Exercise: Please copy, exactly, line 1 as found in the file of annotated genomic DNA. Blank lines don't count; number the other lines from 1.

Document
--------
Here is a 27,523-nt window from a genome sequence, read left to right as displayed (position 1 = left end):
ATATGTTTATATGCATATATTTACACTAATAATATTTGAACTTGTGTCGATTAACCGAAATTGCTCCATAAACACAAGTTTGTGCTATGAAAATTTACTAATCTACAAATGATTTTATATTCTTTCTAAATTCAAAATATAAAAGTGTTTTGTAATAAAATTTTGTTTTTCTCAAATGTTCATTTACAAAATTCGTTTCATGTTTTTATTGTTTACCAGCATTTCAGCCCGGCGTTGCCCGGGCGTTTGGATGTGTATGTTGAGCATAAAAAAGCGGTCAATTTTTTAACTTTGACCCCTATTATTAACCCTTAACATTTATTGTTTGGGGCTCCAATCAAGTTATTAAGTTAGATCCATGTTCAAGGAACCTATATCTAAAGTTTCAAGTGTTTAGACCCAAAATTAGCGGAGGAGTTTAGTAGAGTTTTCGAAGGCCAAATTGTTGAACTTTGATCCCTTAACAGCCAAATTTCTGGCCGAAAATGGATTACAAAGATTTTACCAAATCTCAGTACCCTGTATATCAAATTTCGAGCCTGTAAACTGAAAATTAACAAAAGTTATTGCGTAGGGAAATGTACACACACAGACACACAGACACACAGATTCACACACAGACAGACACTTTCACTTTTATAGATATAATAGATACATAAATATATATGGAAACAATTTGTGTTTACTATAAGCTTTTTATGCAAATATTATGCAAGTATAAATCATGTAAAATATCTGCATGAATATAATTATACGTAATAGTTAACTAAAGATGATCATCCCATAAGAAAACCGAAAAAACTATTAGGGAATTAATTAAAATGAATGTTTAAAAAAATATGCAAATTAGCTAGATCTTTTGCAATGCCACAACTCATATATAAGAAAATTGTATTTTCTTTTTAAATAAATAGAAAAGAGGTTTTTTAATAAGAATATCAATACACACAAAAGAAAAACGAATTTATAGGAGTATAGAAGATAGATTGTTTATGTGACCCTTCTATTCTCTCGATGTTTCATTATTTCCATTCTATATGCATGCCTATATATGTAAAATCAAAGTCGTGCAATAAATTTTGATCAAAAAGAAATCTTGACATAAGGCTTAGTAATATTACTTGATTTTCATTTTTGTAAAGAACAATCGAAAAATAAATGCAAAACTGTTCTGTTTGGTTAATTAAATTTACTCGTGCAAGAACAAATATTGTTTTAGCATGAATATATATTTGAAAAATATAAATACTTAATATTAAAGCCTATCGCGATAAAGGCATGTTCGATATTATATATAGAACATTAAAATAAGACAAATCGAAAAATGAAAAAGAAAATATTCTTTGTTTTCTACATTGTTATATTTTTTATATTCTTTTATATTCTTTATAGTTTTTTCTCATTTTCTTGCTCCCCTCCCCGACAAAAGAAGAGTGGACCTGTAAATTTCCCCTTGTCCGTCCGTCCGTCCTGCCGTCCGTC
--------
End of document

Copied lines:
Here is a 27,523-nt window from a genome sequence, read left to right as displayed (position 1 = left end):